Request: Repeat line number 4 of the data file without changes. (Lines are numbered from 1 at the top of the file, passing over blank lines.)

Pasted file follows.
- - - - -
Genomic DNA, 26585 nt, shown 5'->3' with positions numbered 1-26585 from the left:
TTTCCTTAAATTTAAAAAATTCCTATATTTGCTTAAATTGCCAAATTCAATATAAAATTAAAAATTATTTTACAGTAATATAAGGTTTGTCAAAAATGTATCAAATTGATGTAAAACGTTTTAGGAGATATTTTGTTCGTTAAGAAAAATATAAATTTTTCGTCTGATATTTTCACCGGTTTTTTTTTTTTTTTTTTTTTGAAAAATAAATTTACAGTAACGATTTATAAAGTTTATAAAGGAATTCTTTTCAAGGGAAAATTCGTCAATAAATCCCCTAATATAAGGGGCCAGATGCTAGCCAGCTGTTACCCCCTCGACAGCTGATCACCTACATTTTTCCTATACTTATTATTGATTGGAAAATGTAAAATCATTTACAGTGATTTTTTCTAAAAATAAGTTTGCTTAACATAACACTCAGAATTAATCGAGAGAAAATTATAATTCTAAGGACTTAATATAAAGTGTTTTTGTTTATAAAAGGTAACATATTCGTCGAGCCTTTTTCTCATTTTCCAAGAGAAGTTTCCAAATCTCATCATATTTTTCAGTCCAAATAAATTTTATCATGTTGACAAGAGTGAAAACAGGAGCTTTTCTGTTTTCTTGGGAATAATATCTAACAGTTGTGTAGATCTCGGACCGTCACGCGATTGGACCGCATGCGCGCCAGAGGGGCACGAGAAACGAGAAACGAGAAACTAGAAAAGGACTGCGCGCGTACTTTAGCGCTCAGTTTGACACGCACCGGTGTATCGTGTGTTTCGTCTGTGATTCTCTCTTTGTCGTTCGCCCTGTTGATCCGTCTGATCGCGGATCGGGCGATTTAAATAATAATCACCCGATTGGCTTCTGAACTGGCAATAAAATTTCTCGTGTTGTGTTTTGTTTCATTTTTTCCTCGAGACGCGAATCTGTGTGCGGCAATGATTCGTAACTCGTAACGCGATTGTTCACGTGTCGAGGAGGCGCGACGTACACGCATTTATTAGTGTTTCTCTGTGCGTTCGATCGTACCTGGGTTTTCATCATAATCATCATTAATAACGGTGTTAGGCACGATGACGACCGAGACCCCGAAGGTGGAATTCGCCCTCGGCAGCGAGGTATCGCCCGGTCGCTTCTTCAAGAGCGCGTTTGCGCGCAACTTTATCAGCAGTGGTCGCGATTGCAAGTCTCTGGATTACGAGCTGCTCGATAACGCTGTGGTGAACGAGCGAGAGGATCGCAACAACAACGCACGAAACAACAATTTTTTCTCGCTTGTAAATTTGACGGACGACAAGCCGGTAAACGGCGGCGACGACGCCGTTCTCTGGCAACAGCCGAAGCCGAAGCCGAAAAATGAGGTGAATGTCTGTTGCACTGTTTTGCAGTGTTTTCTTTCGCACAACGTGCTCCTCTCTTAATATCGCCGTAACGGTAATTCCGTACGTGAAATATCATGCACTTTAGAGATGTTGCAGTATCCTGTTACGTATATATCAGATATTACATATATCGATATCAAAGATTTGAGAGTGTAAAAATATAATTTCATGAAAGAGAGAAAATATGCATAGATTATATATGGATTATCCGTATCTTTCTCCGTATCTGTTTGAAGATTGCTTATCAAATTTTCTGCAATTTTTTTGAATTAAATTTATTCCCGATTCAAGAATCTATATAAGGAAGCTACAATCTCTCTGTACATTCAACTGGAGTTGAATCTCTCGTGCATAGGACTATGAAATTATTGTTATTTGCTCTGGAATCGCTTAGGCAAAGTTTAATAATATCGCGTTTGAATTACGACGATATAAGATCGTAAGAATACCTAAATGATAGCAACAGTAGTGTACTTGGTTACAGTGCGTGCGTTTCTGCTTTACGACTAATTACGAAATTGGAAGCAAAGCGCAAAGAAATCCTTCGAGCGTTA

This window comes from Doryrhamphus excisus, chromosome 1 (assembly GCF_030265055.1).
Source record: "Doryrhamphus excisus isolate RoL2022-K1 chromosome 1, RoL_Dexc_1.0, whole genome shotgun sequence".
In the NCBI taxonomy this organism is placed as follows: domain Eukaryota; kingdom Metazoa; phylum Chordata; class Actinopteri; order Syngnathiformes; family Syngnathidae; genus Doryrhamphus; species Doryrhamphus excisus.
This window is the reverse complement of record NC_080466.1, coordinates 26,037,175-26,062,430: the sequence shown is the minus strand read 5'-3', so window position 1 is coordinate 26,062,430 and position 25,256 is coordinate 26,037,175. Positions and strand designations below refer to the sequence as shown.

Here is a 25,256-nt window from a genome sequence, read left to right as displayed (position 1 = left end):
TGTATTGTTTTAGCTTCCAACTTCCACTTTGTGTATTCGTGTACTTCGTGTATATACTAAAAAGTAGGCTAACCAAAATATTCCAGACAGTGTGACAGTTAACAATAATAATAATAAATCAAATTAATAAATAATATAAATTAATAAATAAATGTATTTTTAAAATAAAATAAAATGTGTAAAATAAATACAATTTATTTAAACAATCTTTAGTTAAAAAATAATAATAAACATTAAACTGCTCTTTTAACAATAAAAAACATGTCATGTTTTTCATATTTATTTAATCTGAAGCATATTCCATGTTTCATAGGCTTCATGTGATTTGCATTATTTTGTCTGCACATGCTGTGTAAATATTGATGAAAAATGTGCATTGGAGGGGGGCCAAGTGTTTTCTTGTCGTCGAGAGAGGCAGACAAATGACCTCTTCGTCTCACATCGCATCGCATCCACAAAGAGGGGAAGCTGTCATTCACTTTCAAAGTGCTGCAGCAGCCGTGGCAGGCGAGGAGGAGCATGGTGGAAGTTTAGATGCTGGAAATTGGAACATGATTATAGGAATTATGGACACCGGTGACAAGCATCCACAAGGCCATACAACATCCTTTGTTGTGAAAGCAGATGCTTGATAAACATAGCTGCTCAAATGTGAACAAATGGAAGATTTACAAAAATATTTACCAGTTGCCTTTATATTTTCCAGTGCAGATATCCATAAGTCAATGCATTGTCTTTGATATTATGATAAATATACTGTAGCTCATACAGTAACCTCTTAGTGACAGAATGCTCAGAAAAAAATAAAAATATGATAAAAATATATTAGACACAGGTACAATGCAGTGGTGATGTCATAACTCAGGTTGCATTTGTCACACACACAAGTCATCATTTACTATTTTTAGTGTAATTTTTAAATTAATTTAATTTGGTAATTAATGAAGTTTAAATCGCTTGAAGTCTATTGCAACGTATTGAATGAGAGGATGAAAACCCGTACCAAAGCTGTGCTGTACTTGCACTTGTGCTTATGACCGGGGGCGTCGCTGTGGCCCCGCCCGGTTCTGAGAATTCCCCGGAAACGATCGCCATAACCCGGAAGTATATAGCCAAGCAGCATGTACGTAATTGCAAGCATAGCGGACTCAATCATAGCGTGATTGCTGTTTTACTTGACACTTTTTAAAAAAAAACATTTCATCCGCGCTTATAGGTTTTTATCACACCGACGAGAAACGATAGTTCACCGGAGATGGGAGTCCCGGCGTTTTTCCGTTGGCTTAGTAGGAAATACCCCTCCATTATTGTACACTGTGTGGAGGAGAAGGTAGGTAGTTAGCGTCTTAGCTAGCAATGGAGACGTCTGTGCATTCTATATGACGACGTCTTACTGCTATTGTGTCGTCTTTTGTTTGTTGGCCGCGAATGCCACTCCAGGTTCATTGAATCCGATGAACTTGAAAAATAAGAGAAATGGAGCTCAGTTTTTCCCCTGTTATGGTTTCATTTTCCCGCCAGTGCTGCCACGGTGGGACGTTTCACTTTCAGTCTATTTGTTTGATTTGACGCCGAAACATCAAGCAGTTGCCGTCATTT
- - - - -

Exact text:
Source record: "Doryrhamphus excisus isolate RoL2022-K1 chromosome 1, RoL_Dexc_1.0, whole genome shotgun sequence".